Here: a look at the associations between negative psychological states and CV health, physiologic and health behavior mechanisms, and ways to diagnose and treat depression and anxiety disorders.
Depression and anxiety disorders are common and persistent-and they have a lasting impact on quality of life, functioning, and cardiac health. In this article, we review the associations between negative psychological states and cardiovascular health, the physiologic and health behavior mechanisms that may mediate these relationships, ways to diagnose depression and anxiety disorders, and safe and effective treatments for these disorders.
Among patients with heart disease, such as coronary artery disease or heart failure, depression and anxiety disorders are extremely common. In these populations, 20% to 40% have elevated depressive symptoms, and 15% to 20% suffer from MDD.1-3 Anxiety may be even more common than depression. A recent meta-analysis suggests that over 50% of patients with heart failure have elevated rates of anxiety, and 13% meet criteria for an anxiety disorder.4 These prevalence rates are significantly higher than those in the general population and highlight the high-risk status of cardiac patients for these disorders.
In contrast to being a transient response to cardiac symptoms or a cardiac event, depression and anxiety may persist in many cases. After a myocardial infarction, depression tends to persist over the next year.5 Similarly, among individuals who have significantly elevated anxiety following an episode of acute coronary syndrome, only 50% have a resolution of their anxiety in the year after the event, which suggests that for many patients anxiety can remain a chronic problem.6
Associations between psychiatric illness and cardiac health
Depression, anxiety, and anxiety disorders may play a significant role in heart health and have been implicated in the development and progression of both coronary artery disease and heart failure. Of these, depression has been studied most extensively. In patients without heart disease, depression is prospectively associated with the development of atherosclerosis and heart failure.7,8 Similarly, in patients with established heart disease, depression is associated with poor outcomes. Depression confers a 2-fold increased risk of mortality and adverse cardiac events after myocardial infarction or heart failure and has been linked to poor outcomes after cardiac surgery.2,9,10 The evidence for depression’s links to cardiac health is so strong that the American Heart Association (AHA) labeled depression a risk factor for poor medical outcomes following acute coronary syndrome.11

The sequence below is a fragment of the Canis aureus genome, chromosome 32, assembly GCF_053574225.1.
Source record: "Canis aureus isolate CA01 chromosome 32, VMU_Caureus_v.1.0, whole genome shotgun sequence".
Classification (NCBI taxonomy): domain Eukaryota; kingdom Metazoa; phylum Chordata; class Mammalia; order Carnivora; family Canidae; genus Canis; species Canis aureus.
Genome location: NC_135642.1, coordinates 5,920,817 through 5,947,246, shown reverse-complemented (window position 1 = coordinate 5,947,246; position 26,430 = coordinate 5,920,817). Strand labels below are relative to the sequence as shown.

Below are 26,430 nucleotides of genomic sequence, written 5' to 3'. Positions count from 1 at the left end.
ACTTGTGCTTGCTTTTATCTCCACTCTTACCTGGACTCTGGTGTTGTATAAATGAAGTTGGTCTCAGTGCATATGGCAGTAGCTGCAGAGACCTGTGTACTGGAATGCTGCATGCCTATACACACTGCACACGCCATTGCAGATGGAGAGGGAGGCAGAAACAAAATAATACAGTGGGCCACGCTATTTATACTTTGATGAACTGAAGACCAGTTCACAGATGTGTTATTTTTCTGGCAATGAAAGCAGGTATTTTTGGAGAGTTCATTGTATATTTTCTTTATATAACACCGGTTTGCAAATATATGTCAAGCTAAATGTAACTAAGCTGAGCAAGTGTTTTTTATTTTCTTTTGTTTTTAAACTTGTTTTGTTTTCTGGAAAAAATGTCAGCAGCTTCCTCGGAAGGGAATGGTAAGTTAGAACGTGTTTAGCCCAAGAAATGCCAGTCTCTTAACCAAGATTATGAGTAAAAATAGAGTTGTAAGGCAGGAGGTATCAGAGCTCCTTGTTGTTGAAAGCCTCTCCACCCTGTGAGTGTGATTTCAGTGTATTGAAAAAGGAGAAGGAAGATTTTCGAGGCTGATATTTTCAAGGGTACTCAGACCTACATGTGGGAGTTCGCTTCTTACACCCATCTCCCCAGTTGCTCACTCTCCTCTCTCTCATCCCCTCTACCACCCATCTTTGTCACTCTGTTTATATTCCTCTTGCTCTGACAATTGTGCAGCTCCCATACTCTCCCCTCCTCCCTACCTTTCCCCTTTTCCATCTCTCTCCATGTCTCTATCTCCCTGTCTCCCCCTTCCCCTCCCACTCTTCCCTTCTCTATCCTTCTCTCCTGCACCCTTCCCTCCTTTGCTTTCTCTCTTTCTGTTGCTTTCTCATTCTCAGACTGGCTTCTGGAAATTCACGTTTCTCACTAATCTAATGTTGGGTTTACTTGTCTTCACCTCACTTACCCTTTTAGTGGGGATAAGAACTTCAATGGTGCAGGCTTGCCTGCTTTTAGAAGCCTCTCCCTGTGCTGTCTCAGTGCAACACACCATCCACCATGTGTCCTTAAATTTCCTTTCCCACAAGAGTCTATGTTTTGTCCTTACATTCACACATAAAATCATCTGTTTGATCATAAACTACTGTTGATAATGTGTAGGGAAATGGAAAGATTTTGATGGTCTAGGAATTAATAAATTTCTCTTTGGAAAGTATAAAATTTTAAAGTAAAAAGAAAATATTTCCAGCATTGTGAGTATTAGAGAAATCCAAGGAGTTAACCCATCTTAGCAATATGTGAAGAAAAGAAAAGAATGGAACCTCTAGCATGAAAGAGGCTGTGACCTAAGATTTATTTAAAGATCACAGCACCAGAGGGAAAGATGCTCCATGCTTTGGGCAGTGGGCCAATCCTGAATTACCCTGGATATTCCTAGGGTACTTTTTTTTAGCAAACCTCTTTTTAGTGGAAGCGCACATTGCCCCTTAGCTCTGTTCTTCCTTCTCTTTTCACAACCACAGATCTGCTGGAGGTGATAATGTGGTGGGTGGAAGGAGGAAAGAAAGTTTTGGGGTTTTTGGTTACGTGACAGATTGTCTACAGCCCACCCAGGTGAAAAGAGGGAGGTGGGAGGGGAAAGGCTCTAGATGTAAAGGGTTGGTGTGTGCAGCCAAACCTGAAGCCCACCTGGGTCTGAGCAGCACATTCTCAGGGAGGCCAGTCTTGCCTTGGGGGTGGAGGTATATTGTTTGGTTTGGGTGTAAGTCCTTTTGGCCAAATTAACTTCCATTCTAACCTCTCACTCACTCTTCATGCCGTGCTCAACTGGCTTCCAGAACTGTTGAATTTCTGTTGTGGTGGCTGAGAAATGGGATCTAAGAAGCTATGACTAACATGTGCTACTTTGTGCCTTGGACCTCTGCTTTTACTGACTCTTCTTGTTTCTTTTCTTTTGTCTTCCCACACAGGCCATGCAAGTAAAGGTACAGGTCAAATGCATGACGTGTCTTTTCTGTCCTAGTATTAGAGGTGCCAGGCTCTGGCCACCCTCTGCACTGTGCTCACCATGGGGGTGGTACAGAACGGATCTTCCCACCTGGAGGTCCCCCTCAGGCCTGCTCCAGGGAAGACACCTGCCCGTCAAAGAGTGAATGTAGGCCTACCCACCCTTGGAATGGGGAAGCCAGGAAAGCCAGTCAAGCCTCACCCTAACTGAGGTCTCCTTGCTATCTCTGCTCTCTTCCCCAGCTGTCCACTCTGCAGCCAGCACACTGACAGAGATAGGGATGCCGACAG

Anxiety also appears to be associated with cardiac health, although less strongly than depression. In patients with coronary artery disease, anxiety is associated with an increased risk of adverse cardiac events; however, when adjusted for potential confounding variables, this relationship is significantly weakened, which suggests that other factors may be driving this relationship.12 In patients with heart failure, anxiety has been associated with poor outcomes in some analyses but not others, and this relationship typically disappears when controlling for covariates.13
The links between anxiety disorders and cardiac health are significantly stronger. Anxiety disorders, such as generalized anxiety disorder (GAD), panic disorder, and PTSD, have been associated with an increased risk of coronary artery disease or heart failure.8,14 Among patients with established cardiovascular disease, anxiety disorders also are associated with poor cardiac outcomes. For example, following myocardial infarction, GAD has been prospectively linked to increased rates of subsequent mortality.15
Mediators of the relationship between depression/anxiety and cardiac health
The links between depression, anxiety, and cardiovascular disease are complex and involve psychological, biological, and behavioral mechanisms.3 Depression, arrhythmias, and coronary artery disease frequently co-occur because they share common behavioral and pathophysiological drivers-unhealthy lifestyle, autonomic dysregulation, hypothalamic-pituitary-adrenal (HPA) axis dysregulation, endothelial dysfunction, and inflammation-that are intricately related to one another.3,16
Health behaviors. There are numerous unhealthy behaviors that are common in depression, anxiety, and heart disease. Patients with depression and anxiety are more likely to smoke and drink alcohol, which are known risk factors for cardiovascular disease.3,16,17 Depressed persons are also less likely to exercise regularly, which may contribute to the development of cardiovascular disease and limit participation in cardiac rehabilitation.3,16 Furthermore, studies have shown that people with depression have a higher daily caloric intake while being deficient in vitamins D and B12 and folate, which may contribute to the metabolic dysregulation seen in depression and cardiovascular disease.16
Physiological mechanisms. Autonomic dysregulation, HPA axis dysregulation, inflammation, and endothelial dysfunction all may mediate the relationship between psychiatric illness and heart health. In depression, anxiety, and cardiovascular disease, an autonomic imbalance with sympathetic predominance is common; these disease states potentiate each other through the autonomic nervous system.3,16,18 Chronic stress can lead to inflammation, as well as alterations in cortisol levels via the HPA axis, which in turn leads to lasting, deleterious changes in the limbic system.19